Mystery of Kennewick Man Identity Finally Solved - DNA is Native American
Nearly two decades ago, two young men stumbled across a human skull in the Columbian River at Kennewick, Washington. The discovery ended up being one of the biggest archaeological finds of a generation and caused a storm of controversy ever since – his unique characteristics led to all manner of theories regarding his identity, from Native American, to Polynesian, European, and even Ainu from Japan. However, a new DNA analysis has finally solved the mystery.
Following the discovery of the Kennewick skull, archaeologists were able to recover 350 other bones and fragments and dated the remains to be somewhere between 8,000 and 9,500 years old. The remains were determined to be those of a male of late middle age and tall with a slender build. Kennewick Man, as he has become known is one of the oldest and most complete skeletons ever found in North America. However, its significance doesn’t end there.
Kennewick Man was found along the Columbian River in Kennewick (pictured), Washington ( Wikimedia Commons )
During the analysis on Kennewick Man’s skeleton, archaeologist James Chatters was surprised to discover that his anatomical features were quite different from those of modern Native Americans. In particular, his long narrow face, prominent chin, and tall stature did not resemble remains of other Paleo-Indians. In fact, the facial measurements show most similarity to the Ainu of Japan. The Ainu are a Caucasian minority who once possessed the whole of the Japanese Islands. A people closely related to the Ainu also once lived in Polynesia and many light-skinned Polynesians (typically from the ruling class) have facial features similar to Kennewick Man.
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Extensive radiocarbon and DNA testing could have resolved some of these uncertainties long ago. However, attempts to research the remains in depth were curtailed by more than a decade of legal clashes between scientists, the American government and five different Native American tribes who claim Kennewick Man as one of their ancestors.
In 2004, a group of anthropologists sued the United States for the right to conduct tests on the skeletons. It was ruled that a cultural link between any of the Native American tribes and the Kennewick Man was not genetically justified allowing scientific study of the remains to continue. Anthropologist Joseph Powell of the University of New Mexico examined the remains which were analyzed using craniometric data, including those drawn from Asian and North American populations. Powell confirmed what Chatters had initially claimed, that Kennewick Man was not European but most resembled the Ainu and Polynesians. Powell said that dental analysis showed the skull had a 94 per cent chance of being a Sundadont group like the Ainu and Polynesians.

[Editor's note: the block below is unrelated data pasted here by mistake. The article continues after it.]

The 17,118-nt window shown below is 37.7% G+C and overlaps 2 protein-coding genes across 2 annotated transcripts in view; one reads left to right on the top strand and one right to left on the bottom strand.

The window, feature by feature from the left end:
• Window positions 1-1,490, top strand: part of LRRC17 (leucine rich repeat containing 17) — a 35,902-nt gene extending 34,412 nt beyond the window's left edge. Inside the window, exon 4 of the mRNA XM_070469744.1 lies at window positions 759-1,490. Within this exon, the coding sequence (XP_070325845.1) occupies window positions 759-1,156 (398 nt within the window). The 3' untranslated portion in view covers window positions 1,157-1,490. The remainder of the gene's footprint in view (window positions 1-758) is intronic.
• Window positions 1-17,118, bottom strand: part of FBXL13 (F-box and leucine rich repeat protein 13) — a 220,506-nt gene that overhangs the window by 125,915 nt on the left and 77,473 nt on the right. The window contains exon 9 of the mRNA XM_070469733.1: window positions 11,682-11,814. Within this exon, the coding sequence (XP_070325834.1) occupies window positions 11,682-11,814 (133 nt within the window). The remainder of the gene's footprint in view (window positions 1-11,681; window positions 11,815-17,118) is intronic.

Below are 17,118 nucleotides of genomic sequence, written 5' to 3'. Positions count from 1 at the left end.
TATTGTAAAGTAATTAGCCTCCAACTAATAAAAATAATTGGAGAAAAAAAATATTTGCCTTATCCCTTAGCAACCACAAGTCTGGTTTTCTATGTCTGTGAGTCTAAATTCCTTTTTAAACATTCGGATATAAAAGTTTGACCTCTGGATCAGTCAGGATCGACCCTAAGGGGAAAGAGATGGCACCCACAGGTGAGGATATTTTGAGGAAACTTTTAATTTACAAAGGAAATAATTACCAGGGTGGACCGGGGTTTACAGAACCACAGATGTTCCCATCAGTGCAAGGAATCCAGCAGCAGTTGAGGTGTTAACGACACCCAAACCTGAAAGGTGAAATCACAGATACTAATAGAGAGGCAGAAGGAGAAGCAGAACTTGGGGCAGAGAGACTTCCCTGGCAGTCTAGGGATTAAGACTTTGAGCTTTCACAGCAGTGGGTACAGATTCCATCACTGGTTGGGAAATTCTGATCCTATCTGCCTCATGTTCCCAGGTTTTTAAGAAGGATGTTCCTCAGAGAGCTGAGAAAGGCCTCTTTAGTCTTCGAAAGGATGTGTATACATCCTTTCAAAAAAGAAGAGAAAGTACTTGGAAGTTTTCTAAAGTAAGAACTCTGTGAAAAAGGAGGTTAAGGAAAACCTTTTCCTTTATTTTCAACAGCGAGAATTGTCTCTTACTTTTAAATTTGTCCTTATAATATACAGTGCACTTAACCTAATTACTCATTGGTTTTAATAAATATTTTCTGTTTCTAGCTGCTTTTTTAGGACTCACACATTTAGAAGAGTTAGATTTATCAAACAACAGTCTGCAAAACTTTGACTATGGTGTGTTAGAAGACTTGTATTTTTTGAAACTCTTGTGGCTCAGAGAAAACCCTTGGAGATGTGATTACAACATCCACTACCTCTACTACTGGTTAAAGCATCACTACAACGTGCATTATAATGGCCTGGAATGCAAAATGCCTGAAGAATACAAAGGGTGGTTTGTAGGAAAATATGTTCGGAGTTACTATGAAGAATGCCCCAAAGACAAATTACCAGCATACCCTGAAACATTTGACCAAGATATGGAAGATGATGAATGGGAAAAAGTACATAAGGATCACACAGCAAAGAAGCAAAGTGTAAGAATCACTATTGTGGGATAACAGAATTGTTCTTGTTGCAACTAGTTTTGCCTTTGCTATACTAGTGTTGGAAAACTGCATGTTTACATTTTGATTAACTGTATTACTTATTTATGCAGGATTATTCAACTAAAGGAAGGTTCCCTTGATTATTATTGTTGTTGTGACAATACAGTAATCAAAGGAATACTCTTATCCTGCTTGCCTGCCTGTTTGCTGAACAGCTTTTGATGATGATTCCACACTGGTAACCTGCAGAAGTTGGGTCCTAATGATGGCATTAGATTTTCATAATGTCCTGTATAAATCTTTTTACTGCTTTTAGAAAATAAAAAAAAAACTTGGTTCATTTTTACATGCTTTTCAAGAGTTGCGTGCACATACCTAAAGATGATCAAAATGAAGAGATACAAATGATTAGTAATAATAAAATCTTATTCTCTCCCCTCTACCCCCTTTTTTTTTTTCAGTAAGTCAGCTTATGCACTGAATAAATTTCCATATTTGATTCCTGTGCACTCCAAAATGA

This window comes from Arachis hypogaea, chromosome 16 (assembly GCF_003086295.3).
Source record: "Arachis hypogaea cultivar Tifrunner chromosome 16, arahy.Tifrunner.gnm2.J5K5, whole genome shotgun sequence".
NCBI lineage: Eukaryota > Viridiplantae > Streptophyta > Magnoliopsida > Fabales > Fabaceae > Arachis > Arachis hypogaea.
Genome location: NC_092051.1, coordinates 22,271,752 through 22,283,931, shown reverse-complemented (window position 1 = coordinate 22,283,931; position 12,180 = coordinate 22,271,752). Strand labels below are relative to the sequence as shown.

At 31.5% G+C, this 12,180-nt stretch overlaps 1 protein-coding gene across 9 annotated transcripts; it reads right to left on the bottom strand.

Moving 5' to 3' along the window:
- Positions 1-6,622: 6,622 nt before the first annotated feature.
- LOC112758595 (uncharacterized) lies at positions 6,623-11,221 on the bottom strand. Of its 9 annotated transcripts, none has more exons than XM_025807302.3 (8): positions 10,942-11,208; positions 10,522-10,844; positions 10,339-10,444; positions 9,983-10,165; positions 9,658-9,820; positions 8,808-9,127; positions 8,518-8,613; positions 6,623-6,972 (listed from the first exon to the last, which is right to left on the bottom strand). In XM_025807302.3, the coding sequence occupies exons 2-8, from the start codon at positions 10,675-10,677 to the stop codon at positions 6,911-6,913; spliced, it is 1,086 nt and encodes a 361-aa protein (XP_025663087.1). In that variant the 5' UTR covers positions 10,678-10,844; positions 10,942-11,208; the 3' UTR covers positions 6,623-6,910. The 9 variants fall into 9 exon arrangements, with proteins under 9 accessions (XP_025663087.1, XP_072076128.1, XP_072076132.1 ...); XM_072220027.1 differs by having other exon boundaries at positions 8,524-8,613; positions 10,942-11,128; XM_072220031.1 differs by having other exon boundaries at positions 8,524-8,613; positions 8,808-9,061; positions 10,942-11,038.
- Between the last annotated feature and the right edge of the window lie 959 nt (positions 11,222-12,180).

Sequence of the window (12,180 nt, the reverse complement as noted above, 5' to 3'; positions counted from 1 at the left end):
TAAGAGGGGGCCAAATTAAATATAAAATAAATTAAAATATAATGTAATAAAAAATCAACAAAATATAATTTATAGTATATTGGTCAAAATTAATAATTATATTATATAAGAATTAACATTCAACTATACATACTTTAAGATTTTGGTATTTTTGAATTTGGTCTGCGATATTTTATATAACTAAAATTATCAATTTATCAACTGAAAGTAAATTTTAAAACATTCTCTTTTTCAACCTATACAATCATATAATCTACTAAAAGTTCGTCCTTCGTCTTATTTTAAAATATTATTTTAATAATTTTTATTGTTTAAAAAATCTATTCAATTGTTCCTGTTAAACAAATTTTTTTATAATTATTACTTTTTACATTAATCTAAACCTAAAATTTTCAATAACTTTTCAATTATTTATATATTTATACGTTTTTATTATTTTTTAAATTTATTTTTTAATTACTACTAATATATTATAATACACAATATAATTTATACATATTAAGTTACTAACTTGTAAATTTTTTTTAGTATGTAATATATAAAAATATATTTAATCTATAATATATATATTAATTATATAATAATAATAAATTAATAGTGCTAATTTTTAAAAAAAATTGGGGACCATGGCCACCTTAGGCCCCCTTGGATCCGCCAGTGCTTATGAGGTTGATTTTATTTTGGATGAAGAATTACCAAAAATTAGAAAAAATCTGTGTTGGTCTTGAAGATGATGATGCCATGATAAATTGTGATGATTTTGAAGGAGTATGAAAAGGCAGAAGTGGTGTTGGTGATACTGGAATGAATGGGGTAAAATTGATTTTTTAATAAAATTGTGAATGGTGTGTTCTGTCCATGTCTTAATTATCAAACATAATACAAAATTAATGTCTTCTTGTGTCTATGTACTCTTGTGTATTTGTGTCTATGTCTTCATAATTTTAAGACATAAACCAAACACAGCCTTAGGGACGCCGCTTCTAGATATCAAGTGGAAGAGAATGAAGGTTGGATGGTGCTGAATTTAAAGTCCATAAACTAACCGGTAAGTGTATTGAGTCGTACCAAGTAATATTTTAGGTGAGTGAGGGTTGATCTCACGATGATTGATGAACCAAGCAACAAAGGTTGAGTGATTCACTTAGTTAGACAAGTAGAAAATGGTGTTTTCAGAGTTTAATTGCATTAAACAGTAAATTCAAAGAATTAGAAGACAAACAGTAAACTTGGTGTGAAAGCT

An Ainu man from Japan ( Wikimedia Commons )
In 2005, a 10-day examination of the skeleton led by forensic anthropologist Douglas Owsley further confirmed that the skull's features resemble those of the Ainu and suggested that the man's ancestors may have retreated from advancing people from central Asia and travelled by boat over generations along the coast northward and east to North America.
However, a new study published in the journal Nature now draws this conclusion into question. The research involved a DNA analysis conducted on a sample taken from Kennewick Man’s hand bone, which was then compared to the DNA of modern-day Native Americans, Ainu people, and Polynesians.
“The team also reanalyzed the skull and concluded that, because it was just one sample, it was well within the range of variation that could have been found among ancestral Native American populations,” reports Live Science .
The skeletal remains of Kennewick Man. Photo by Chip Clark/Smithsonian Institution
The results showed that the DNA of Kennewick Man was most similar to the modern-day Native American DNA.
"There's no getting around it, Kennewick Man is Native American," co-author David Meltzer, an anthropologist at Southern Methodist University in Dallas, told Live Science.
“The new DNA also sheds light on the ancient migrations that peopled the Americas,” reports Live Science. “Last year, Willerslev and his colleagues analyzed the DNA from a 12,600-year-old skeleton, known as the Anzick boy, unearthed in Montana. That DNA revealed the first Americans split into two groups before the Anzick boy lived. One lineage migrated southward to populate Central and South America, while another branch headed north along the northwest coast of North America and into Canada. The new data suggest Kennewick Man's group formed a third offshoot that diverged from the southern lineage, but migrated back north. This lineage includes modern Native Americans such as the Colville and some other Pacific Northwest tribes.”
While Kennewick Man’s identity has finally been revealed, it may still be some time before his remains, and the controversy surrounding his discovery, are finally laid to rest. Native American tribes continue in their battle to have the remains reburied.
Featured image: Sculpted bust of Kennewick Man by StudioEIS based on forensic facial reconstruction by sculptor Amanda Danning. Photo by Brittney Tatchell, Smithsonian Institution